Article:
A confident America acts decisively to ensure our next generation inherits a safe and healthy climate.
To the extent that America ever had a climate-change policy, it’s about to be dismantled in the same manner that it was promulgated: without Congress. Scott Pruitt’s EPA will effectively mothball President Barack Obama’s signature climate policy, the Clean Power Plan.
The Clean Power Plan is weak, inefficient and legally shaky. But it’s a moral failure and political mistake for Republicans to snuff it out without a replacement. Republicans should replace the Clean Power Plan with a border-adjustable carbon tax that returns revenue to taxpayers.
First, it’s unambiguously immoral to ignore grave risks facing current and future generations. We will never escape uncertainty in long-term climate modeling, but there is precious little uncertainty that unabated greenhouse gas emissions have serious consequences. Without a replacement policy, Americans are forced to shoulder the costs of greenhouse gas pollution dumped for free into the atmosphere. Without a replacement policy, America’s de-facto climate policy is the socialization of pollution. House Speaker Paul Ryan’s Congress has a moral duty to replace the Clean Power Plan with a better way, just as Congress has a moral duty to replace Obamacare.
A carbon tax is the solution best fitting with small-government conservative principles. Like regulations, a carbon tax would make it more expensive to pollute. Unlike regulations, a carbon tax is transparent, predictable and generates revenue. A well-designed carbon tax would level the playing field in the energy sector, boost private-sector innovation in clean energy and raise sufficient revenue to pay for meaningful tax reform (or a dividend check for every household).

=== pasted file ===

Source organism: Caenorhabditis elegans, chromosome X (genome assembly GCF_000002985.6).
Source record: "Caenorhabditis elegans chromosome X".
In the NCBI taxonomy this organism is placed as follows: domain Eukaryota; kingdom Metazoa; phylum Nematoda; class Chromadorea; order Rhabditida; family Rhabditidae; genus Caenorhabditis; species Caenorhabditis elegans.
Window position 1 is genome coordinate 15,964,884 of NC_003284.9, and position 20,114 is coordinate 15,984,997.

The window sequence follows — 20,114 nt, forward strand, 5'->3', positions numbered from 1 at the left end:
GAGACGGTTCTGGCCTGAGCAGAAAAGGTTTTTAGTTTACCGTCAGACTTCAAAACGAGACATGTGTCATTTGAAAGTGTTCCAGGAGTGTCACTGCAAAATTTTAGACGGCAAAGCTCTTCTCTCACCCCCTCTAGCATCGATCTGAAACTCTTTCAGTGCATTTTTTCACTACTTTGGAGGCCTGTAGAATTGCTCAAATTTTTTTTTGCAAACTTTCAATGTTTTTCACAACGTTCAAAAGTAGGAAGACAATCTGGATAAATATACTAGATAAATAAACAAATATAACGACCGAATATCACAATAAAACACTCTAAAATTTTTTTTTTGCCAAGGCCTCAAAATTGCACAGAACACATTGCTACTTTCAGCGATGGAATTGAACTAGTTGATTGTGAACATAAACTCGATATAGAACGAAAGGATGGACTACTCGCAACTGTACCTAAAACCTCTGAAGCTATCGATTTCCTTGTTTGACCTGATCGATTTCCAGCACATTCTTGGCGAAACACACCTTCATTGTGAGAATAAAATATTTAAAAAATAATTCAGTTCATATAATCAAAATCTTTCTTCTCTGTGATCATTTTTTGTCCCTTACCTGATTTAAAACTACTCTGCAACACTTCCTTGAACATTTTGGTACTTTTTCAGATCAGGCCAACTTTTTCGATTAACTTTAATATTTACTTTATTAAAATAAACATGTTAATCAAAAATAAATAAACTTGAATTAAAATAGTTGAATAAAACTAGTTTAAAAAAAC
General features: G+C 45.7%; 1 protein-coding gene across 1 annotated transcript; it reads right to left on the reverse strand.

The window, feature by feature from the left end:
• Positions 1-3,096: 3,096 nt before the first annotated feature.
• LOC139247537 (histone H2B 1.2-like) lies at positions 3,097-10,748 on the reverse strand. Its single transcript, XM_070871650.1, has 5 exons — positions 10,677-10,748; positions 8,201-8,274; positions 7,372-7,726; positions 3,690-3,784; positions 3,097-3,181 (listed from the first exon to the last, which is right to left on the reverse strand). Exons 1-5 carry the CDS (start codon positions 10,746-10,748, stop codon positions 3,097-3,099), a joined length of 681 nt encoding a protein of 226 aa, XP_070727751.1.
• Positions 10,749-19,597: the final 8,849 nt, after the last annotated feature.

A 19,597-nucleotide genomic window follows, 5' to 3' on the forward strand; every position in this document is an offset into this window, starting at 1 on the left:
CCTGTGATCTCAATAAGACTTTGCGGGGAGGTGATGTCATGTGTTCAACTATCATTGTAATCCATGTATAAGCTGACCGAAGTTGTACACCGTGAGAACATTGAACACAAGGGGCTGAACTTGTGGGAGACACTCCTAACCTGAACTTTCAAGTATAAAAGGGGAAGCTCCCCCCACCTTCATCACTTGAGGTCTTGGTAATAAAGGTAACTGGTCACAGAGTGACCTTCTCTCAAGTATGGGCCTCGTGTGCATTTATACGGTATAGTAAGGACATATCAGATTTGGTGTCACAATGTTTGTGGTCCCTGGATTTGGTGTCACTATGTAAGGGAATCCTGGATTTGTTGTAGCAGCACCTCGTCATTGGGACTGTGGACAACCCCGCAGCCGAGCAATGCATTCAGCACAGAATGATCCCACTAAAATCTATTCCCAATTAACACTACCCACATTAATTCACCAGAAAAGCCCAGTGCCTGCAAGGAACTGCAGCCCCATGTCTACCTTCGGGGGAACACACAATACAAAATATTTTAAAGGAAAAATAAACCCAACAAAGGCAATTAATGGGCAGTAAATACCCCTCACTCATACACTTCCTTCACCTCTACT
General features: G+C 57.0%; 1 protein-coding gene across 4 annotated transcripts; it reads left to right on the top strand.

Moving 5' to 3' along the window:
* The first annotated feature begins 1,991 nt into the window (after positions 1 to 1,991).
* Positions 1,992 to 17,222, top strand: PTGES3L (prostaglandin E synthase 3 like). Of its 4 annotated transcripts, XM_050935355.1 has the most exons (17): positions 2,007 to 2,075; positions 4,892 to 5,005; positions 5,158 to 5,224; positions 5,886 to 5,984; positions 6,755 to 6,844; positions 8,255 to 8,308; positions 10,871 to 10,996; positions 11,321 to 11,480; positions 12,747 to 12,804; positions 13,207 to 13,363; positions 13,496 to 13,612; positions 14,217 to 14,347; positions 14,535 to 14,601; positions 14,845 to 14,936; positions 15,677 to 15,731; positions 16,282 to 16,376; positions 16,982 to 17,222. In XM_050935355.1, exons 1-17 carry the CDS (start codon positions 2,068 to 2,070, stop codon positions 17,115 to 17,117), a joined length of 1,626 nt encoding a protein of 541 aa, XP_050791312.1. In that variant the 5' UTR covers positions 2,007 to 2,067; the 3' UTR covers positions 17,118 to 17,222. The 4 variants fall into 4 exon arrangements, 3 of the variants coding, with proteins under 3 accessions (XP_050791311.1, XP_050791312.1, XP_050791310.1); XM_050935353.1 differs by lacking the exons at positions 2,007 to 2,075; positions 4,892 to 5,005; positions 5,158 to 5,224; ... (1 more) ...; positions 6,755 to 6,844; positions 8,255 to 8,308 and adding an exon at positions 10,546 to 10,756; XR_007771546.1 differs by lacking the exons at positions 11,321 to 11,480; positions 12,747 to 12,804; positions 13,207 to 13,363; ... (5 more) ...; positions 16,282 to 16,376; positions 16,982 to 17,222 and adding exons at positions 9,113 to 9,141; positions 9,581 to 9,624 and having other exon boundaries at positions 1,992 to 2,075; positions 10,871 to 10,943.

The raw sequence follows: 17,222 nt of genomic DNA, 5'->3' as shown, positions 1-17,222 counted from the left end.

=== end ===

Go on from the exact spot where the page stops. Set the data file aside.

What’s missing is Republican leadership, but that’s starting to change. U.S. Reps. Carlos Curblelo of Florida, Elise Stefanik of New York and 10 other courageous Republican members of the Climate Solutions Caucus have risen to start the conversation about new approaches to climate policy. Seminal leaders of the Reagan Coalition — such as former Secretaries of State George Schultz and James Baker III — are standing together to advance a revenue-neutral carbon tax. And according to a February poll by Yale and George Mason University, more than six in 10 Trump voters support regulating and/or taxing the pollution that causes global warming.
For such a deal to be possible, Republican climate leaders in Congress need Ryan’s support to build their coalition. They don’t need a policy endorsement so much as a commitment to the principle that Congressional Republicans will find a better way on climate, even if it froths up the fringes and takes some Democratic votes to do it. Because it’s the right thing to do.